The Belgian Behemoth:  Quadrupels

By: David Wren

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Have you ever had a juicy venison steak with a typical lager and thought to yourself, “There has to be a better beer to go with this”? What about a dessert of super-rich chocolate cake and wanted a beer to wash it down with rather than wine or liquor? Are you the type of person who walks into a room and immediately sizes up every guy there to find the biggest, baddest one to pick a fight with?
 
If any of these questions resonated with you, then look no further than the Belgian Strong Dark Ale (Quadrupel or Quad) style as your target tipple. The strongest of the Belgian ales and on the same level of vigor as the American Barleywine and Russian Imperial Stout, the Quad is a formidable opponent, indeed. Ranging between 8.0-11.0% ABV, the Quad packs the kind of body that would have the Commodores singing “Brick House.”  Similar to the other Belgian numeric styles (Singel, Dubbel, and Tripel), the Quad was brewed by and relied upon by Trappist monks for sustenance during periods of fasting. They packed enough grain and goodness into these beers that they could sustain themselves for long periods by solely drinking Quads. For the rest of us, the Belgian Quad serves as one of the unique beasts in the beer world. They range from dark brown to black, with a beautiful tan head in color, and from dry to sweet in finish. They tend to drop a malt-bomb on the unsuspecting first-timer, but soon after reveal a complexity in flavor impossible to accomplish in most other styles. Flavors of caramel, toast and brea,d mixed with dark fruits like raisins, plums, black cherries, figs or prunes abound. Layered on top of the malty and fruity base can be peppery or spicy phenols (yeast by-products), as well as whatever adjunct flavors the brewer experiments with. Hops are very subdued, so drinkers who don’t prefer excessive bitterness can easily enjoy this style. If you are looking for a unique experience in beer drinking, try one of the following Quads brewed right here in Virginia.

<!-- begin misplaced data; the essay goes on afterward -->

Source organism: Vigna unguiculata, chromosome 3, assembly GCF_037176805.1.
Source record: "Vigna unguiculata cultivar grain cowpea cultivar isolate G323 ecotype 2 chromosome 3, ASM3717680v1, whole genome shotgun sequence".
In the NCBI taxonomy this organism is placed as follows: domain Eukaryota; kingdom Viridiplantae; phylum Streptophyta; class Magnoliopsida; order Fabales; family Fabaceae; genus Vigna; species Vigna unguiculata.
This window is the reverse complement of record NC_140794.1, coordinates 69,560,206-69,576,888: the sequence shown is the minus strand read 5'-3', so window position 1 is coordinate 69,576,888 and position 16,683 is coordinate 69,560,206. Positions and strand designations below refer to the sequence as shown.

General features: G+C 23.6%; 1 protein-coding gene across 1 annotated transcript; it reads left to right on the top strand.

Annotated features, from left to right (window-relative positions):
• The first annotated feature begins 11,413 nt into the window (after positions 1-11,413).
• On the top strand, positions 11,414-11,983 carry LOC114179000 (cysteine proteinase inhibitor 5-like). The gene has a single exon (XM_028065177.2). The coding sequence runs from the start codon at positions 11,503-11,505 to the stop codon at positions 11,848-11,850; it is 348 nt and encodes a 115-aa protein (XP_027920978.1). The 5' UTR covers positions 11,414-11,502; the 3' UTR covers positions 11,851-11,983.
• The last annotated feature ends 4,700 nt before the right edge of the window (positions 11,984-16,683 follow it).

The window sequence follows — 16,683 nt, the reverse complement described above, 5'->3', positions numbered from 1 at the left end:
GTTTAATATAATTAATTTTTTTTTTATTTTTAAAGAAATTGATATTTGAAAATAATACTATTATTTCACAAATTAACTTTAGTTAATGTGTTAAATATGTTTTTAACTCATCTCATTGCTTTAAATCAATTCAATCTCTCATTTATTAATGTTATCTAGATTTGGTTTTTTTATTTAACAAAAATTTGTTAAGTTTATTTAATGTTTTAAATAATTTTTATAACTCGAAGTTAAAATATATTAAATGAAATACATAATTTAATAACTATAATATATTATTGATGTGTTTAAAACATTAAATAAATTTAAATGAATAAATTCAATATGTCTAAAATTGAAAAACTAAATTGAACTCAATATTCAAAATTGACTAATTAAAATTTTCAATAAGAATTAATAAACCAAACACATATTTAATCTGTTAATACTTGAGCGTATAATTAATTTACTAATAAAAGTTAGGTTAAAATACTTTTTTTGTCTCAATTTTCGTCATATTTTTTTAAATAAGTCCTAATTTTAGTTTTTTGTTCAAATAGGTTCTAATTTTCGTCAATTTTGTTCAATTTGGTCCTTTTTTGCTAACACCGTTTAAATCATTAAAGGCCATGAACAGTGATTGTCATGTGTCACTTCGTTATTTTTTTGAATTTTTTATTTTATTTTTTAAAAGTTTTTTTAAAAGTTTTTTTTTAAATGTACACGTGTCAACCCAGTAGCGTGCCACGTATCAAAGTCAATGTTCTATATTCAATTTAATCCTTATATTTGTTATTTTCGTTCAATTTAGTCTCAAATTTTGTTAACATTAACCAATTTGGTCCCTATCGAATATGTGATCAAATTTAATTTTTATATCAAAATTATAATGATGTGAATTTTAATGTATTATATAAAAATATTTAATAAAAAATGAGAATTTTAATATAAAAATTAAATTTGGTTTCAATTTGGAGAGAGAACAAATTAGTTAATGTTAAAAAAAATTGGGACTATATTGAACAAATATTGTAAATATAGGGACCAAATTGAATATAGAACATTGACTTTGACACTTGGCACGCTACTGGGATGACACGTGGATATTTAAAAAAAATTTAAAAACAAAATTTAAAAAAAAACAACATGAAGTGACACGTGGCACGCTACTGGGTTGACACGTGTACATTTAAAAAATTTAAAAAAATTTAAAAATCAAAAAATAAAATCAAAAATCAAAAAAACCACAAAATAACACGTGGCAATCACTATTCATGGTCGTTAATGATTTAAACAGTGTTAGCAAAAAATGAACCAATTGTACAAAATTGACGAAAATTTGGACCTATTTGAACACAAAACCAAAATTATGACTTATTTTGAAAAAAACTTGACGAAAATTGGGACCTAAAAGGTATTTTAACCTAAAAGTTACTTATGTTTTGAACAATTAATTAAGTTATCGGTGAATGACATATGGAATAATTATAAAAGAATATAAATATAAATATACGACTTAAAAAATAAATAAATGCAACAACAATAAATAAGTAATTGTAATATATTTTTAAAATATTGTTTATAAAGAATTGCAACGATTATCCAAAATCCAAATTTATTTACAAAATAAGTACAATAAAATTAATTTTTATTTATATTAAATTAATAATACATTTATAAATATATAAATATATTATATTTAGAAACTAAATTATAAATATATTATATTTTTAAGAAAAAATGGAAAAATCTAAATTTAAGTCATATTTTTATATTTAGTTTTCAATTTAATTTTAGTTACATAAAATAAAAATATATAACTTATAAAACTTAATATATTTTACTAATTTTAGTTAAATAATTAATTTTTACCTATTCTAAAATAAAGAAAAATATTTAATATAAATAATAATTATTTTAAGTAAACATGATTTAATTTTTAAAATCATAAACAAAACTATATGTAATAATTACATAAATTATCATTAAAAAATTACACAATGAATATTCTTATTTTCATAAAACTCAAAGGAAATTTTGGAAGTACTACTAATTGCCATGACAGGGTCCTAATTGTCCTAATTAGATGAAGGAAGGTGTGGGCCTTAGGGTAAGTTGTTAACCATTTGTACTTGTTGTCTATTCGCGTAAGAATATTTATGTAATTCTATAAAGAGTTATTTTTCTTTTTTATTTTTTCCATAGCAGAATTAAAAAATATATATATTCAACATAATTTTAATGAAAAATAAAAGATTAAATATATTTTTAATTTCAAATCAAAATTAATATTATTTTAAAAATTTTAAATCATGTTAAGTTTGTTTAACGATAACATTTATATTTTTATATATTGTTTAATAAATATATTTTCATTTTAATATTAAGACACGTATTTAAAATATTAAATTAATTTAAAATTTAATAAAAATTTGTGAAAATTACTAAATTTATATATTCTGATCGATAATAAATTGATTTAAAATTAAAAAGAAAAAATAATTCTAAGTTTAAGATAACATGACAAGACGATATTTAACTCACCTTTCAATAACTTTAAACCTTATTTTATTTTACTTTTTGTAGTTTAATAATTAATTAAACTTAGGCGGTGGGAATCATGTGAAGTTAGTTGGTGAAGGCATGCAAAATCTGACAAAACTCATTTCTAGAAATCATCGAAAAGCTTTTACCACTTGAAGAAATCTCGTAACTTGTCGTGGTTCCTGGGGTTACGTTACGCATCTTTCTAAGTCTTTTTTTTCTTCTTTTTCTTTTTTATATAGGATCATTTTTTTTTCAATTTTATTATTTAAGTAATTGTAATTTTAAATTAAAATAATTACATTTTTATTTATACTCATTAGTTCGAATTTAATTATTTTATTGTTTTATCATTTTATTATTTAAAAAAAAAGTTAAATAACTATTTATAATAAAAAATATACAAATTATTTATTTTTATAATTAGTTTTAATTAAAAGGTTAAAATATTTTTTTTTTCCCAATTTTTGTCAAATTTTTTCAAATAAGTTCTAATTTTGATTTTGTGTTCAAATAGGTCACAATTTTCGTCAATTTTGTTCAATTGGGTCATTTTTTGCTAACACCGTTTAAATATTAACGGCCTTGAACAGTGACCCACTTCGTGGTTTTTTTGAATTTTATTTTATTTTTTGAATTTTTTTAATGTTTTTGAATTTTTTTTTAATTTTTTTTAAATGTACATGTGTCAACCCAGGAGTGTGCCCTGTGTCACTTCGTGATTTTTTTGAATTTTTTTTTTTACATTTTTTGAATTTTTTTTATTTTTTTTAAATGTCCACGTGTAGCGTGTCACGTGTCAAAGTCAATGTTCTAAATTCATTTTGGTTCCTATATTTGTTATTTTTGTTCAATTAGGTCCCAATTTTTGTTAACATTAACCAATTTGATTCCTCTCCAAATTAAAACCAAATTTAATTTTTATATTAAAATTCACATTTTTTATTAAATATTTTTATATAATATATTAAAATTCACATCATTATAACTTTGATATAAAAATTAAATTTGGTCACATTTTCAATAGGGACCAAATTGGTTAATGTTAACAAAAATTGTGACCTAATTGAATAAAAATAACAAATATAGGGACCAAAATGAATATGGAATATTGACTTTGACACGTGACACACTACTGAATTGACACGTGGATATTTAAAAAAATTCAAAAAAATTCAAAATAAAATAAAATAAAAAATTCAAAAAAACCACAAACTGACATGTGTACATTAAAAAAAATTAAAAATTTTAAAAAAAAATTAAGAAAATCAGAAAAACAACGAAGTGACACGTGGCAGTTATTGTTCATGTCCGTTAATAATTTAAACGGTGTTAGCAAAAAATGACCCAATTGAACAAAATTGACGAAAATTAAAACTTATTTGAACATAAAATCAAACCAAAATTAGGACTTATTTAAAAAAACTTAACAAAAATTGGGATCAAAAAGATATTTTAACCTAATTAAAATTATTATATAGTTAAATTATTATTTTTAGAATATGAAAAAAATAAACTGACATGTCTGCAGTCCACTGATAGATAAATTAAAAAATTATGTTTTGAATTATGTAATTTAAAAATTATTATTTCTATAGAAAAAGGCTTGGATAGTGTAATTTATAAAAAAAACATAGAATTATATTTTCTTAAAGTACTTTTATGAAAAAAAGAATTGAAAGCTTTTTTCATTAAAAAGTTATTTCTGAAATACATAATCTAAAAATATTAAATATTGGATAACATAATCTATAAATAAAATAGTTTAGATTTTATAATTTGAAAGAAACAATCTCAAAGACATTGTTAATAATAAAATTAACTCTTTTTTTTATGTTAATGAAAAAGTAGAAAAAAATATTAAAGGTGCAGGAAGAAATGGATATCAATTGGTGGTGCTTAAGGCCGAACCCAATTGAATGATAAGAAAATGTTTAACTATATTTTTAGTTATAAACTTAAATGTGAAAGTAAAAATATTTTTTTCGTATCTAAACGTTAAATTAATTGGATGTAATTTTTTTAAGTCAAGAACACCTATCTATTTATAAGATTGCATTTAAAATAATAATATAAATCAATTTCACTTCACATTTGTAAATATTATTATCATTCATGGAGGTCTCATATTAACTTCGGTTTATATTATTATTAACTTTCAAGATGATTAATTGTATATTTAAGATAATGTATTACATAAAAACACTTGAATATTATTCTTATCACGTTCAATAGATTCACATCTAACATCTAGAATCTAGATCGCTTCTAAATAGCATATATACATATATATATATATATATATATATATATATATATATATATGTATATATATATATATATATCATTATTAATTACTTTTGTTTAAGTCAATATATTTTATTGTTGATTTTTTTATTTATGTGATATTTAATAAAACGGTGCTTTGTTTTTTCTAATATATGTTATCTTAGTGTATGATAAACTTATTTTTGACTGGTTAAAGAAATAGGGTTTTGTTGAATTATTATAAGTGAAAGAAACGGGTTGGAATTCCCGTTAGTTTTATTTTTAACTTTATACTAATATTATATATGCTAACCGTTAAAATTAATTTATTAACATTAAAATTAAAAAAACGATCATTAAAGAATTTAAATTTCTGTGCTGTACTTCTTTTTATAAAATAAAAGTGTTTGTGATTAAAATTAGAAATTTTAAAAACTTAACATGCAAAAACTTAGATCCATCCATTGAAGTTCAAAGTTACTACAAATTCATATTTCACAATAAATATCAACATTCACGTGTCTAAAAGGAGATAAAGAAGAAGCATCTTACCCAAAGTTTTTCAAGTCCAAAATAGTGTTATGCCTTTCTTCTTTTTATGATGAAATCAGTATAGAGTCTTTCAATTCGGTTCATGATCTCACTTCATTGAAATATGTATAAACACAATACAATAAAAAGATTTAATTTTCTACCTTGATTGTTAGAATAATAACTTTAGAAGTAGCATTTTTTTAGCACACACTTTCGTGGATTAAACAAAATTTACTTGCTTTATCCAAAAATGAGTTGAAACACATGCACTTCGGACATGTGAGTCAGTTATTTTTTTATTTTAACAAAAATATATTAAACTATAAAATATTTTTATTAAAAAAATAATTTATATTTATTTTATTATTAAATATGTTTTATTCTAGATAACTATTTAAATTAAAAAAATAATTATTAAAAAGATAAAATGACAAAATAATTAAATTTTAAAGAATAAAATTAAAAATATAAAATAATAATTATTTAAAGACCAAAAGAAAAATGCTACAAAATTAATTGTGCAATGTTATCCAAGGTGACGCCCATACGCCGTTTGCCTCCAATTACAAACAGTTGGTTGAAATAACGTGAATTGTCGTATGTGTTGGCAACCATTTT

Quads to Try:
 
Lickinghole Creek’s Bachelor’s Delight
 
As formidable as the pirate ship for which it is named. Take a swig and you won’t care why the rum is all gone…
 
Garden Grove’s Death
 
A beer so monstrous you might wonder how they managed to keep it locked up in red wine barrels to age – a great companion to rich desserts.
 
Hardywood Park’s Bourbon Barrel Cru
 
Bourbon to beer is like bacon to food – it just makes everything better. It’s the perfect beer for a cold night and a bonfire.
 
 Legend’s Quad
 
An easy sipper that packs a punch - It is tough to beat a classic!
 
 
Beer and Food Pairing
 
One of the major considerations to take when pairing beer and food is the relative intensities of beers and foods. If serving a light vinaigrette salad, a ferociously intense Belgian Quad is a poor choice – the beer will drown the flavors of the salad completely. Beer “intensity” is a product of its roastiness, body, bitterness, strength, or other factors affecting flavor and weight –- trust your taste buds! Quads pair well with strongly flavored or gamey meat, like venison, wild boar, pheasant, or duck. They also pair well with rich and decadent desserts like chocolate truffles or cheesecake.